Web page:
Payment gateway: what you need to know

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A payment gateway is the intermediary between your online store and the payment processor that receives the payment from your customer.

In other words, when a customer enters their payment details on your site, the payment gateway takes care of sending that data securely to the payment processor.

A payment gateway takes care of authorizing the payment and making sure that the data entered is sufficient to finalize the payment. The gateway protects the credit card details by encrypting all sensitive information in its possession. This process ensures that personal private details are passed securely between the customer and the merchant.

A payment gateway is part of the “magic” that occurs in the background when a transaction takes place on the web. By sending information securely between the website and the payment processor and then returning the transaction details to the website, it is a major component that enables e-commerce stores to function.

If you have a website (e-commerce) and are interested in accepting credit card payments online, you need a payment gateway. It is effectively the bridge between product sales and the customer. Payment gateways are the technology that keeps the transaction ecosystem active in your organization. These tools enable payment and checkout support for consumers. If you’re an online business, you need a payment gateway as part of your payment processing strategy.

To help you follow this definition, here are some of the terms you need to know when it comes to payment processing:

Merchants: merchants are the online businesses (you) that operate in the digital world. They offer services or products to customers all over the world.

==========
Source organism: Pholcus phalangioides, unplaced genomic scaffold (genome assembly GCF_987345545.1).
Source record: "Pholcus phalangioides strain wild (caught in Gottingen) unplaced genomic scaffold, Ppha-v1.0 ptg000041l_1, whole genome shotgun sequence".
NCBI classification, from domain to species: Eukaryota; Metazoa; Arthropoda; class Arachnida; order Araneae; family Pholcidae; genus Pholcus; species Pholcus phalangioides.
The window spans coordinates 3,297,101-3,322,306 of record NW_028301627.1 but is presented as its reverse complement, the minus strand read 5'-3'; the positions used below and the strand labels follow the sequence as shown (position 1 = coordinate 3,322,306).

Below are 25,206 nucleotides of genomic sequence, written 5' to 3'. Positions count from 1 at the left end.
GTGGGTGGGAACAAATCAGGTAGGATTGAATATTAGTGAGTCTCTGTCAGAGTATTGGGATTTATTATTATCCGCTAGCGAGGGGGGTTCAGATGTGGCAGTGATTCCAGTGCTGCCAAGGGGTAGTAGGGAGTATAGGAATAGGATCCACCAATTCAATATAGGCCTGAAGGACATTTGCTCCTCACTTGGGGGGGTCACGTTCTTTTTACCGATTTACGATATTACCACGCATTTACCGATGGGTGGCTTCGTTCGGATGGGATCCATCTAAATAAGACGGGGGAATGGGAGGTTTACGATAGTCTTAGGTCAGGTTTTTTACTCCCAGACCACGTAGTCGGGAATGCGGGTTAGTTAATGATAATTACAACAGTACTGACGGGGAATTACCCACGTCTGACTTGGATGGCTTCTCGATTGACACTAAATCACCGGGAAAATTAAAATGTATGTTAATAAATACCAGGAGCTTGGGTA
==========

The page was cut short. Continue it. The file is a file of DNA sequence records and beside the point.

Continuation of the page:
Customer: customers, or cardholders, are the people who want access to your products and services, supporting the transaction.

The issuing bank: this is the customer’s bank, responsible for issuing the cardholder’s debit or credit on behalf of the card programs.

The acquiring bank: otherwise known as the acquiring bank, this is the financial institution responsible for maintaining the merchant’s bank account (merchant account). This bank passes transactions to the bank that issued the information.

What a payment gateway does is capture and transfer the payment information from the customer (cardholder) and migrate it to the acquirer. The result is that you can accept payments from your customers. Gateways validate a customer’s card details (securely), using tools such as Visa and Mastercard processing. This technology can also encrypt the card details, so the information remains secure.

he payment gateway acts as a crucial intermediary between the merchant and the customer, ensuring that the transaction is delivered in a timely and secure manner. An online payment gateway simplifies the way merchants integrate software. As an “intermediary” in payment processing, the gateway handles customer service details between the merchant and the buyer.

How does a payment gateway work?